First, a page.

The Parish Church of Annagh stands on a prominent hilltop in Belturbet, Co Cavan (Photograph: Patrick Comerford, 2011)
I was in Belturbet, Co Cavan, last night for the ordination of the Revd Naomi Quinn. There was a good turnout of family members, local parishioners, clergy and student staff members from the Church of Ireland Theological Institute for this ordination – for this was the last of 17 ordination in the first cycle of deacon-interns this year.
Naomi was ordained by the Bishop of Kilmore, Elphin and Ardagh, the Right Revd Kenneth Clarke. The preacher was an old family friend, the Revd Robert Kingston, Rector of Carrickmacross, Co Monaghan, and there was a warm welcome from the Rector of Belturbet, Canon Steve Clark, from Archdeacon Craig McCauley of Virginia, and from the churchwardens and the local parishioners.
As Naomi signed the declarations in the vestry, Craig, Robert and I mused that the last time we had been together in a vestry together was in Saint Maelruain’s in Tallaght while Craig was a student reader prior to his ordination in 1999.
With the Revd Naomi Quinn outside Annagh Church, Belturbet, Co Cavan, last night (Photograph: Elizabeth Hanna, 2011)
The Church of Ireland parish church, known as Annagh, stands on a prominent hill at the top of Belturbet (Béal Tairbirt, “mouth of the isthmus”), is a border town, just 4 km from the border between Co Cavan and Co Fermanagh, 36 km south of Enniskillen and 14 km from Cavan town. This is one of best places for crossing the River Erne, which meanders through the fields and meadows immediately below the hilltop on which the church stands.
When the Anglo-Normans arrived in Co Cavan in the early 13th century, Walter de Lacy built a motte-and-bailey on Turbot Island. The fort was probably made of wood and has not survived, although the steep mound of earth where it was built is still to be seen.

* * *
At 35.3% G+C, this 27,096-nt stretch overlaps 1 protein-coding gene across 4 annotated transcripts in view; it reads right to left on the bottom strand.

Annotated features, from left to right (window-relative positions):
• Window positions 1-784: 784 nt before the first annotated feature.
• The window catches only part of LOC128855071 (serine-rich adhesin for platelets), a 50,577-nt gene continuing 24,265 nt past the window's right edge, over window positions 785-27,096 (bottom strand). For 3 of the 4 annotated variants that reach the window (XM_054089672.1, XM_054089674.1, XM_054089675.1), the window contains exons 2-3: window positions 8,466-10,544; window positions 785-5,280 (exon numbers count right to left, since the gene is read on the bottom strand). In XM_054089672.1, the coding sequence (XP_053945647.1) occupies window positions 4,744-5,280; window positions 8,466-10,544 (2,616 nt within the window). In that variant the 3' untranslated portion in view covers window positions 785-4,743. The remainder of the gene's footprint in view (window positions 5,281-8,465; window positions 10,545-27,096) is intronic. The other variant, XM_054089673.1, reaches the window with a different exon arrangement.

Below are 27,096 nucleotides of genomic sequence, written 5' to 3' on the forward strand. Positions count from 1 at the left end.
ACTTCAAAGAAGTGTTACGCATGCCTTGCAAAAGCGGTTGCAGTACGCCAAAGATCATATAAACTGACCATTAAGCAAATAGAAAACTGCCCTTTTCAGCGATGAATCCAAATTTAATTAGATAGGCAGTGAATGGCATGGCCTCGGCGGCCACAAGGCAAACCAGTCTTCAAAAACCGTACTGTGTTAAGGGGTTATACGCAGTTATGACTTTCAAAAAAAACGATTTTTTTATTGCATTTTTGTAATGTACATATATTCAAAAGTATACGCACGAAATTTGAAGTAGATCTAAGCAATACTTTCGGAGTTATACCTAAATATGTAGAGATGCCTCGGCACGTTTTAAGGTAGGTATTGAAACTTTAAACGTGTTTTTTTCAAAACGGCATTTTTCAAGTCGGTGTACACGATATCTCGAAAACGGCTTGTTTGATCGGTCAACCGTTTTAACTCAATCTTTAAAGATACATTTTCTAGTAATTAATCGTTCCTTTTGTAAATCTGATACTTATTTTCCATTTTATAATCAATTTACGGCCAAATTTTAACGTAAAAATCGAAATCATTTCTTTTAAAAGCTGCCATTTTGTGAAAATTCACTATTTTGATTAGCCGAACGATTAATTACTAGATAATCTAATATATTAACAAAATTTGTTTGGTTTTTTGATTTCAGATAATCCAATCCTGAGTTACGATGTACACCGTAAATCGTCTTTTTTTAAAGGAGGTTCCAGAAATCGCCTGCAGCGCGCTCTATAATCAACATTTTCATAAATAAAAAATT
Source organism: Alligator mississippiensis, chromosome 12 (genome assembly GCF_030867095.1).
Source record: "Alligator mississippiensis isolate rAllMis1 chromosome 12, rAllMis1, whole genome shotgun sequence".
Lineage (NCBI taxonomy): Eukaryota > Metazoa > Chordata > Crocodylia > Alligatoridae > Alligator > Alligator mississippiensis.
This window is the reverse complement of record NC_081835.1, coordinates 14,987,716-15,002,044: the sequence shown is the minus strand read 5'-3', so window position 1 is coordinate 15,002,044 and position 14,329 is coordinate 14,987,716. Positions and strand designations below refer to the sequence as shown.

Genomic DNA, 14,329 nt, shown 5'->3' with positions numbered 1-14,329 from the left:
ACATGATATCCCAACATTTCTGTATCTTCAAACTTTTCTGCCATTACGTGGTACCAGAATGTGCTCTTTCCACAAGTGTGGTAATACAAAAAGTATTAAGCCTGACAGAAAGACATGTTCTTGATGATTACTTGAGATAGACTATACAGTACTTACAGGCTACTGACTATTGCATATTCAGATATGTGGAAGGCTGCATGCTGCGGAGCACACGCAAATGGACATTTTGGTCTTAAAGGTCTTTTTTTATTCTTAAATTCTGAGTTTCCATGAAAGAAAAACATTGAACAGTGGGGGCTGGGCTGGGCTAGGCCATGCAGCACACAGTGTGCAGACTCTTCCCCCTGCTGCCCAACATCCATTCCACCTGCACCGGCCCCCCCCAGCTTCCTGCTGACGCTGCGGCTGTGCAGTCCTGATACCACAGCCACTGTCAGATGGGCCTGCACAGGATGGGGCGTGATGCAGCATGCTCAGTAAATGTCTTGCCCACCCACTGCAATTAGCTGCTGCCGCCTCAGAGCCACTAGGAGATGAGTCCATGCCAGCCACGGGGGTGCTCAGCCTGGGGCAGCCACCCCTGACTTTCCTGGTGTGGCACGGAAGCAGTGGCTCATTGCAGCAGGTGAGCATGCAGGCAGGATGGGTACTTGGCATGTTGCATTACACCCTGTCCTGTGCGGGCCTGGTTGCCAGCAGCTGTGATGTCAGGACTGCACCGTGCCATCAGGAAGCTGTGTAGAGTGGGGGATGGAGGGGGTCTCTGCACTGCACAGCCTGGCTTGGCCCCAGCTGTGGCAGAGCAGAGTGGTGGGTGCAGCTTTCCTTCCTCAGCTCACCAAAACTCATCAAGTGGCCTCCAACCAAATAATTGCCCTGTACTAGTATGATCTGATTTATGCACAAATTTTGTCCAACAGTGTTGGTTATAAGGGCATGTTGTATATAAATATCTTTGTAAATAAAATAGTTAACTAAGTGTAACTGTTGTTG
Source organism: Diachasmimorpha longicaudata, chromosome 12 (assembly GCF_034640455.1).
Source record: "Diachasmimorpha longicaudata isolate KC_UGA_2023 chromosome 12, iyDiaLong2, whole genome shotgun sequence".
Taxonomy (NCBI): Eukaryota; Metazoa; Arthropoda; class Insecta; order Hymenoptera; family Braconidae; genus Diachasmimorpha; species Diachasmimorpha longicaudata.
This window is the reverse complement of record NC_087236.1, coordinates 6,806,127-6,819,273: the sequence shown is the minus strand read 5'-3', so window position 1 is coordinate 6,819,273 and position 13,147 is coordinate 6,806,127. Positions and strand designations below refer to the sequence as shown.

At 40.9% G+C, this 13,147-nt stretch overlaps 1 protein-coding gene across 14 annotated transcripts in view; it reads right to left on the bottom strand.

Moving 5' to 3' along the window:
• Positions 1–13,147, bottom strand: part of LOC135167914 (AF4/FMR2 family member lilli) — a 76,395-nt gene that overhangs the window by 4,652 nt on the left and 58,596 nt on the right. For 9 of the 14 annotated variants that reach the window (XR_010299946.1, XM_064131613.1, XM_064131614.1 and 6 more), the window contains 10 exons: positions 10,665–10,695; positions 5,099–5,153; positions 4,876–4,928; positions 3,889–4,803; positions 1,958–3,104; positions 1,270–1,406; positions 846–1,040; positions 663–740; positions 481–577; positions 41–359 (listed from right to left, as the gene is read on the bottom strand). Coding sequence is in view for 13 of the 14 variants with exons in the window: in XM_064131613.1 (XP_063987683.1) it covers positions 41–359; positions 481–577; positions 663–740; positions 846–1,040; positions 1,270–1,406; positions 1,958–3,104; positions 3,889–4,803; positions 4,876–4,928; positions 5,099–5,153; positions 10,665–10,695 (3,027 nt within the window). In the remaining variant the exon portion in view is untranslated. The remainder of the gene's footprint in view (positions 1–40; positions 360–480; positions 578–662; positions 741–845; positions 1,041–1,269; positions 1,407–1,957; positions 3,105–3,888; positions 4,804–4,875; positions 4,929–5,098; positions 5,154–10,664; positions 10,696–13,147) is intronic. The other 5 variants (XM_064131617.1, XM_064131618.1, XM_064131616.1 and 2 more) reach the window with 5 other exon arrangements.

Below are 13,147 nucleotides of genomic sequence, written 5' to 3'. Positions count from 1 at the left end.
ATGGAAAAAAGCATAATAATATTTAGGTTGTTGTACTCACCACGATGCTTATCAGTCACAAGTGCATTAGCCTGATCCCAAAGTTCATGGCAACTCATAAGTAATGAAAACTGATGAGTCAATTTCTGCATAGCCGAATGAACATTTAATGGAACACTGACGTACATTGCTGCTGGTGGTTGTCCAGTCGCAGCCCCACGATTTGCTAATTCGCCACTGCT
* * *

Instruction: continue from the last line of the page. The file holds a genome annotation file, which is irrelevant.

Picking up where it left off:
Remembering the Butlers of Belturbet, Newtownbutler and Lanesborough in Annagh Parish Church in Belturbet (Photograph: Patrick Comerford, 2011)
Belturbet celebrated its 400th anniversary as a planned town last year. The town was first was developed around 1610 by Stephen Butler. The Butlers also gave their name to nearby Newtownbutler and held the title of Earl of Lanesborough in the Irish peerage. The titles, which date back to Theophilus Butler (1669-1723) and his brother, Brinsley Butler (1670-1735), who were MPs for Belturbet, Kells and Cavan at different times in the early 18th century, became extinct in 1998 at the death of Denis Anthony Brian Butler, 9th Earl of Lanesborough (1918–1998).
Belturbet retains much of its original layout. The road from neighbouring Butler’s Bridge leads into Butler Street and the Main Street leads to the square or the Diamond, where all the town’s important buildings cluster together.
In 1760, John Wesley passed through Belturbet and said it was “a town in which there is neither Papist nor Presbyterian; but, to supply that defect, there are Sabbath-breakers, drunkards, and common swearers in abundance.”
Belturbet is mentioned by James Joyce in Ulysses in the fifteenth episode, Circe, where Cissy Caffrey says: “More luck to me. Cavan, Cootehill and Belturbet.”